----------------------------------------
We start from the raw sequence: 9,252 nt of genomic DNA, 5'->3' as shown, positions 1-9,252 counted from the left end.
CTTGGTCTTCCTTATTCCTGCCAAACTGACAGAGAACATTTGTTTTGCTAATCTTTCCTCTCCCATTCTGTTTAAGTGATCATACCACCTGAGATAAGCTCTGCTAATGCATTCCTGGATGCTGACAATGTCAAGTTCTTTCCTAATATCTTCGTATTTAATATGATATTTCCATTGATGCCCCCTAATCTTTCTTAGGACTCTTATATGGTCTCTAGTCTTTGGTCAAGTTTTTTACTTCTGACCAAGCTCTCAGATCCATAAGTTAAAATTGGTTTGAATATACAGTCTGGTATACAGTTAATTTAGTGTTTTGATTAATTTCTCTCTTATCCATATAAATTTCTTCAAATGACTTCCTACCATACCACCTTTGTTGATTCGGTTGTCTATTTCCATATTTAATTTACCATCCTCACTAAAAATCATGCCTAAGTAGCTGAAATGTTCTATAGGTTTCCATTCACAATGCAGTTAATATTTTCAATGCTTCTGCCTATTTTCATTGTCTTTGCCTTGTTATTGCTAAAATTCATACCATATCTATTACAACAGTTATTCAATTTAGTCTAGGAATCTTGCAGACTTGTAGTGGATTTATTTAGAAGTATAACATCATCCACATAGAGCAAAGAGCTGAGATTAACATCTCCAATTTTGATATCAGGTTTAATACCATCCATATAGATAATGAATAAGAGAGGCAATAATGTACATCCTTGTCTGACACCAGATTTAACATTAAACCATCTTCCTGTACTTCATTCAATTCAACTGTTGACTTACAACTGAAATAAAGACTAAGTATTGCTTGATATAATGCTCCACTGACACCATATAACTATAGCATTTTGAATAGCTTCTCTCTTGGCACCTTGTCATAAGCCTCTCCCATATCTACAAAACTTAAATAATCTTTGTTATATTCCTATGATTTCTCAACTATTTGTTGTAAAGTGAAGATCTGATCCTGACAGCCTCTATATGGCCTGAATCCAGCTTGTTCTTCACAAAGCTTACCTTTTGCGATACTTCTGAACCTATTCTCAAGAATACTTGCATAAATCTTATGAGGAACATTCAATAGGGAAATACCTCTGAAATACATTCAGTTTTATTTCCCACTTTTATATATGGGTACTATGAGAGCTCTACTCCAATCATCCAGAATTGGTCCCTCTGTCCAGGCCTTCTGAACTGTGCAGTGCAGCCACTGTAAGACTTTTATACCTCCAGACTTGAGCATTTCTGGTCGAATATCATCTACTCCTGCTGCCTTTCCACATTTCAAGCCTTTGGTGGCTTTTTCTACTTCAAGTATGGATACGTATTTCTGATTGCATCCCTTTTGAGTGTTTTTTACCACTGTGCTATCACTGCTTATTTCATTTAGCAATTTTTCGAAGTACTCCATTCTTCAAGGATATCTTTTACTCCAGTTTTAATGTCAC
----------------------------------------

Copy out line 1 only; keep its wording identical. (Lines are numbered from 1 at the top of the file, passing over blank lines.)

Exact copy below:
We start from the raw sequence: 9,252 nt of genomic DNA, 5'->3' as shown, positions 1-9,252 counted from the left end.